Late Quaternary volcanic activity at three major alkaline composite volcanoes in Marie Byrd Land, West Antarctica, is dominated by explosive eruptions, many capable of depositing ash layers as regional time-stratigraphic horizons in the West Antarctic Ice Sheet and in Southern Ocean marine sediments. A total of 20 eruptions at Mount Berlin, Mount Takahe, and Mount Siple are recorded in lava and welded and nonwelded pyroclastic fall deposits, mostly peralkaline trachyte in composition. The eruptions, dated by the 40Ar/39Ar laser-fusion and furnace step-heating methods, range in age from 571 to 8.2 ka.
Tephra from these 40Ar/39Ar-dated Marie Byrd Land eruptions are identified by geochemical fingerprinting in the 1968 Byrd Station ice core. The 74 ka ice-core record contained abundant coarse ash layers, with model ice-flow ages ranging from 7.5 to 40 ka, all of which were previously geochemically correlated to the Mount Takahe volcano. We identify a one-to-one geochemical and age correlation of the youngest (ca. 7.5 ka) tephra layer in the Byrd ice core to an 8.2 ± 5.4 ka (2sigma uncertainty) pyroclastic deposit at Mount Takahe. We infer that the 20–30 ka tephra layers in the Byrd ice core actually were erupted from Mount Berlin, on the basis of age and geochemical similarities. If products of these youngest, as well as the older 40Ar/39Ar-dated eruptions are identified by geochemical fingerprinting in future ice and marine cores, they will provide the cores with independently dated time horizons.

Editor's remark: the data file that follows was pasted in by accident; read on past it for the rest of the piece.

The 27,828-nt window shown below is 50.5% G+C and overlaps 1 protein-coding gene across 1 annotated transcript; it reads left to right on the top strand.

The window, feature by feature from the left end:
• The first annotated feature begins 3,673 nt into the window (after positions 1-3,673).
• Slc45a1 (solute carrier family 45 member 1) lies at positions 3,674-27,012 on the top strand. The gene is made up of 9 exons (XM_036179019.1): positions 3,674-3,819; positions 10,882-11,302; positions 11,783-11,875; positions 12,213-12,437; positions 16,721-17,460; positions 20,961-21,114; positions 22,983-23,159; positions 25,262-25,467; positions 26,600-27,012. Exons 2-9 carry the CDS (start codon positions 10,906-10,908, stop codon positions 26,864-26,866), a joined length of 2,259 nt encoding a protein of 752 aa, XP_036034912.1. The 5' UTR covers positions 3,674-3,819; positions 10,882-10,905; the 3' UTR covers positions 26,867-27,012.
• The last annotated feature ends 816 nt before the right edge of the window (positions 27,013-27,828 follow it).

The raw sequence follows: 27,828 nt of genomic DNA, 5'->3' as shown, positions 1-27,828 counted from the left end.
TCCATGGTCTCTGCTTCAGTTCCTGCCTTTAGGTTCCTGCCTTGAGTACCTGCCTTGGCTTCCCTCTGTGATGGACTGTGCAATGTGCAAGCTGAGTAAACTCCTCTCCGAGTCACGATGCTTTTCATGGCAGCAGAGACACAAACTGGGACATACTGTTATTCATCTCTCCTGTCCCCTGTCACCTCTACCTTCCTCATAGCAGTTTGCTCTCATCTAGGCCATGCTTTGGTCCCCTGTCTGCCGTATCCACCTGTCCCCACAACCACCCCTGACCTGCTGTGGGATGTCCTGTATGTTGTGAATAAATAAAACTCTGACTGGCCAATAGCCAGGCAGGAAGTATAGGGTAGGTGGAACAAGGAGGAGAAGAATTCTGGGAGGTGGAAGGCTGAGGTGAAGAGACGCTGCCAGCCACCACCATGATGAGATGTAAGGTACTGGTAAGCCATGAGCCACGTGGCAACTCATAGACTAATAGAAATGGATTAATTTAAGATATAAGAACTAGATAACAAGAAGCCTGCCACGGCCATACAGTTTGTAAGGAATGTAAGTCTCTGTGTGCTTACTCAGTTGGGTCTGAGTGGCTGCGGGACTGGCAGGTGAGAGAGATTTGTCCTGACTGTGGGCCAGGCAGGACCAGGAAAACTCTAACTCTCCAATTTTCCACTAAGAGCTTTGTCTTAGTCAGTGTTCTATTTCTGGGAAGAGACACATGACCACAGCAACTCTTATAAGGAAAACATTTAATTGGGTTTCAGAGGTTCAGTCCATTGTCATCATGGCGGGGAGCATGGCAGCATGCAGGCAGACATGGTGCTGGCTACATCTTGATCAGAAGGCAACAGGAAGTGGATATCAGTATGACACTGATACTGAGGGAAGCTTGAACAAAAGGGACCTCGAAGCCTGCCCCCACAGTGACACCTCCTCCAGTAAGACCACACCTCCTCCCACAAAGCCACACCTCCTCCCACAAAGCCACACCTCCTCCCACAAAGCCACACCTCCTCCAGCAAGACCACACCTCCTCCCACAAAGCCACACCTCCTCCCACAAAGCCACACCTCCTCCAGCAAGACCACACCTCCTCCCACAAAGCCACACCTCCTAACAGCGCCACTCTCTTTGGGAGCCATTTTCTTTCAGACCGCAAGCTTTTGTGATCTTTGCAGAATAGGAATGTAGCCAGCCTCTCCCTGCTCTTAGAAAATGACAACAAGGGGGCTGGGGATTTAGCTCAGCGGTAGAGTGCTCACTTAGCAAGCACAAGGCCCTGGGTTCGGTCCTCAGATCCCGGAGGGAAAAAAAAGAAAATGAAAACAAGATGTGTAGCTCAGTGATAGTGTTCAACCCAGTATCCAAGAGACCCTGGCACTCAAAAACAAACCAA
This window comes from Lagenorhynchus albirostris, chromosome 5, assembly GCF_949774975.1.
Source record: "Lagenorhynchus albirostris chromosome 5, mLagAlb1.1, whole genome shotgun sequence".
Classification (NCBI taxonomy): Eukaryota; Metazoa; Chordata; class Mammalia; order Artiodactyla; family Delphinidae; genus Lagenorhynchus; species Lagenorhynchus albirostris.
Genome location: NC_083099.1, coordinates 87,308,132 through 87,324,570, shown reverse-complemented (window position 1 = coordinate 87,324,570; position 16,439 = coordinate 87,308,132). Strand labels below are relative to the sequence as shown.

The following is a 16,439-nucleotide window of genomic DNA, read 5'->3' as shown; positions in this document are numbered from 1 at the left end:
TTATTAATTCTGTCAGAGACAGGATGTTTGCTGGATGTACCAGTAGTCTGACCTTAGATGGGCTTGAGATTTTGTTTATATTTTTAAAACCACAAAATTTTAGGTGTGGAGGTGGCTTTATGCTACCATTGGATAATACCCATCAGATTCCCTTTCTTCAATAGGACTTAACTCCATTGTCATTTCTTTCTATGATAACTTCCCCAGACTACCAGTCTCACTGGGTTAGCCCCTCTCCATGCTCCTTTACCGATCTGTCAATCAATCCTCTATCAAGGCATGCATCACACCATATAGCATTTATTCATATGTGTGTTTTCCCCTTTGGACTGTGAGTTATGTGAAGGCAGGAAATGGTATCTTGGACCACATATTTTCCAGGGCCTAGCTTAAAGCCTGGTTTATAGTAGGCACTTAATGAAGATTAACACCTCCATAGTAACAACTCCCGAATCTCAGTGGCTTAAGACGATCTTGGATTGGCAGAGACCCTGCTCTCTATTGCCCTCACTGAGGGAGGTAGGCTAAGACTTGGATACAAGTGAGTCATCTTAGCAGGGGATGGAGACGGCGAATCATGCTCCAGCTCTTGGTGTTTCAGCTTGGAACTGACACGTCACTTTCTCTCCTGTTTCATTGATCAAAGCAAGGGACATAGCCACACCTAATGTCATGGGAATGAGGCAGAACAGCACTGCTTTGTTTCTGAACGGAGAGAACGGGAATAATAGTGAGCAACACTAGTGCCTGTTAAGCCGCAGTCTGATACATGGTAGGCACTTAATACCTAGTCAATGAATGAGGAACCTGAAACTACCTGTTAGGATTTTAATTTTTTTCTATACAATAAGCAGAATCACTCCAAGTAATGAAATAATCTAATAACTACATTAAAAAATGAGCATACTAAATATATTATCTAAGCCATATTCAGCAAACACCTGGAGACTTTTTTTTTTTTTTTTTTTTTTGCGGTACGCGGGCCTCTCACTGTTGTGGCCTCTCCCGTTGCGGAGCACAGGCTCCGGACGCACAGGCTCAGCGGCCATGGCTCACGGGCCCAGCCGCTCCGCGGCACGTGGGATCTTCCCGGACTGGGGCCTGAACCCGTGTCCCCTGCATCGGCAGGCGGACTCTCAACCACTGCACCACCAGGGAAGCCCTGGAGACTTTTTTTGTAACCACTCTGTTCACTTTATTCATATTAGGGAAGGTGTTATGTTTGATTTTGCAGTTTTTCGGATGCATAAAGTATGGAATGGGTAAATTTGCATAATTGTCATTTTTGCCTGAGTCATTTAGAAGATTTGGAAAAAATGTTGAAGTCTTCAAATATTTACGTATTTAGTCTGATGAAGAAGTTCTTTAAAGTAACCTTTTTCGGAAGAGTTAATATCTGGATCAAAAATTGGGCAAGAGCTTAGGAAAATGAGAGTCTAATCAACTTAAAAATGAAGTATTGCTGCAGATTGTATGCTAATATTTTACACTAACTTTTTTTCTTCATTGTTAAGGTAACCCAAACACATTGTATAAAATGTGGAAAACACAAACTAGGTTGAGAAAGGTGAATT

More than 12 40Ar/39Ar-dated tephra layers, exposed in bare ice on the summit ice cap of Mount Moulton, 30 km from their inferred source at Mount Berlin, range in age from 492 to 15 ka. These englacial tephra layers provide a minimum age of 492 ka for the oldest isotopically dated ice in West Antarctica. This well-dated section of locally derived glacial ice contains a potential “horizontal ice core” record of paleoclimate that extends back through several glacial-interglacial cycles. The coarse grain size and density of the englacial tephra (mean diameters 17–18 mm, densities 540–780 kg/m3), combined with their distance from source, indicate derivation from highly explosive Plinian eruptions of Mount Berlin.